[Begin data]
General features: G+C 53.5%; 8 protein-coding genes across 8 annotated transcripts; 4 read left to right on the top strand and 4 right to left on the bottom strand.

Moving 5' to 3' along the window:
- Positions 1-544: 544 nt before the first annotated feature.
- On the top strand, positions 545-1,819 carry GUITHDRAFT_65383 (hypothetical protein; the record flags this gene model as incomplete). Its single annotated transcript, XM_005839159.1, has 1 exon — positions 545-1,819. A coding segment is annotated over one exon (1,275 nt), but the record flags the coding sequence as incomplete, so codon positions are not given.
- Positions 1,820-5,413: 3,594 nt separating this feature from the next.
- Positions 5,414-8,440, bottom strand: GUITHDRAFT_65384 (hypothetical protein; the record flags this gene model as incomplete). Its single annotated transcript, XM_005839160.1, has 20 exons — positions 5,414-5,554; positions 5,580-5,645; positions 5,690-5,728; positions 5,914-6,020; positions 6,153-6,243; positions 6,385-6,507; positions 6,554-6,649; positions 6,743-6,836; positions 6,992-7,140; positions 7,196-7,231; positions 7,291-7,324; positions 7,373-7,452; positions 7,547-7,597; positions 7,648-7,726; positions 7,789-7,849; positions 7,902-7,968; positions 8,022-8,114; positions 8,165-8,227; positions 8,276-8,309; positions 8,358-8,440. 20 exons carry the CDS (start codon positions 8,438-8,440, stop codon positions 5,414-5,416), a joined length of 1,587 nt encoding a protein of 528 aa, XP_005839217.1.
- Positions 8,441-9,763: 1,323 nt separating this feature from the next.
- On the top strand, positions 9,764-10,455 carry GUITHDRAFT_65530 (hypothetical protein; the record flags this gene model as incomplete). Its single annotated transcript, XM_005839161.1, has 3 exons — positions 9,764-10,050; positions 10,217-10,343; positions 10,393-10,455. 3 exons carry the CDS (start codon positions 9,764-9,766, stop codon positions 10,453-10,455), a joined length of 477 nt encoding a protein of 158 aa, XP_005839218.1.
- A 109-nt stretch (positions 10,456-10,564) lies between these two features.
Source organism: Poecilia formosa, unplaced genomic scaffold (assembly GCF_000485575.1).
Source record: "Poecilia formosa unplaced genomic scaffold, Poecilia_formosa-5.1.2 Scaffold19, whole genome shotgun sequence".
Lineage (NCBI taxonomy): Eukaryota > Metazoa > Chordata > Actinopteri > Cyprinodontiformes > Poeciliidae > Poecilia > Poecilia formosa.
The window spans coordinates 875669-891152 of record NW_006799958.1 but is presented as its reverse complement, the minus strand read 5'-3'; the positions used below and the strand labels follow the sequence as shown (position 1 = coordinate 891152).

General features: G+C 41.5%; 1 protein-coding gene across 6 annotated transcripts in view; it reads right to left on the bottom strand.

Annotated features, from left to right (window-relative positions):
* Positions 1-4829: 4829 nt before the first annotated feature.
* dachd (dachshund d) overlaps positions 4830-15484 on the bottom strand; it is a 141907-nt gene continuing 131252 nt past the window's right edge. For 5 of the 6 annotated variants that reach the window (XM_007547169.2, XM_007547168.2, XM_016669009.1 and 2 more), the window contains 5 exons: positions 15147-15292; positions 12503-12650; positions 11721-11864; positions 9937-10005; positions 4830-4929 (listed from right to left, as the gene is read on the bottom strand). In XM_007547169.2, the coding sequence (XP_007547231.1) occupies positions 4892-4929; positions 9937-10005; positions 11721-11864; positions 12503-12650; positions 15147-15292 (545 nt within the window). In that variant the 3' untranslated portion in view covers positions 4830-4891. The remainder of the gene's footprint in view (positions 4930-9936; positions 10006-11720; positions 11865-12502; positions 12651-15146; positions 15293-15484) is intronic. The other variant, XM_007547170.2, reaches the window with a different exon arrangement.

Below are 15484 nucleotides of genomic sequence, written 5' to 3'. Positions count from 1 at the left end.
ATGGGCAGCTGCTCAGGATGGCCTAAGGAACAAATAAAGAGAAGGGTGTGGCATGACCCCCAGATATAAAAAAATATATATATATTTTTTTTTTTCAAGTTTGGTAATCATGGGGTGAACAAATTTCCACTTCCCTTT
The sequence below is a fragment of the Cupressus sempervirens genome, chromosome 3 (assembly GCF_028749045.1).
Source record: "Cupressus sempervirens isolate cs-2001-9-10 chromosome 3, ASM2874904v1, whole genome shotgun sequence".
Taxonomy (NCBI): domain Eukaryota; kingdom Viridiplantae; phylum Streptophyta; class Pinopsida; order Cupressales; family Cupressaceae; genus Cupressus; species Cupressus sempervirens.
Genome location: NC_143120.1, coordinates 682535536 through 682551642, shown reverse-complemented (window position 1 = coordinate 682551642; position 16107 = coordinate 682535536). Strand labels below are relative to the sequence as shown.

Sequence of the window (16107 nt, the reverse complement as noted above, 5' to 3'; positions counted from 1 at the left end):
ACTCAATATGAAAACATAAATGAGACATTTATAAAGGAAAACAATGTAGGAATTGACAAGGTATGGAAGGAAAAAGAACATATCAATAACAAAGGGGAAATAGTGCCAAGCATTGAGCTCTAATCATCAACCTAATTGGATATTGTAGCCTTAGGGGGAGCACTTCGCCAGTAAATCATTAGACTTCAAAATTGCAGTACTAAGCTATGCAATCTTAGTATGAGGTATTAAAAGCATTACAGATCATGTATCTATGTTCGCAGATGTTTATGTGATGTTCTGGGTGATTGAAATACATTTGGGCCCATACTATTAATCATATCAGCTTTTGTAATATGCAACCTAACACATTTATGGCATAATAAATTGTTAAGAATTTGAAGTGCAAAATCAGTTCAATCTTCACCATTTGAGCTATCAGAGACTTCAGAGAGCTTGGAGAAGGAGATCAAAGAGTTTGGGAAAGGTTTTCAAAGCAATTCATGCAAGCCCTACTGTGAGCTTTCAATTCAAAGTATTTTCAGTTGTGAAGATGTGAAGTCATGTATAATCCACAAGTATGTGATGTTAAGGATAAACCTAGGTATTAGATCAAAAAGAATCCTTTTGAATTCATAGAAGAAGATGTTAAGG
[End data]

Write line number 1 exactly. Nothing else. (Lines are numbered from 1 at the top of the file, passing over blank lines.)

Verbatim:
General features: G+C 53.5%; 8 protein-coding genes across 8 annotated transcripts; 4 read left to right on the top strand and 4 right to left on the bottom strand.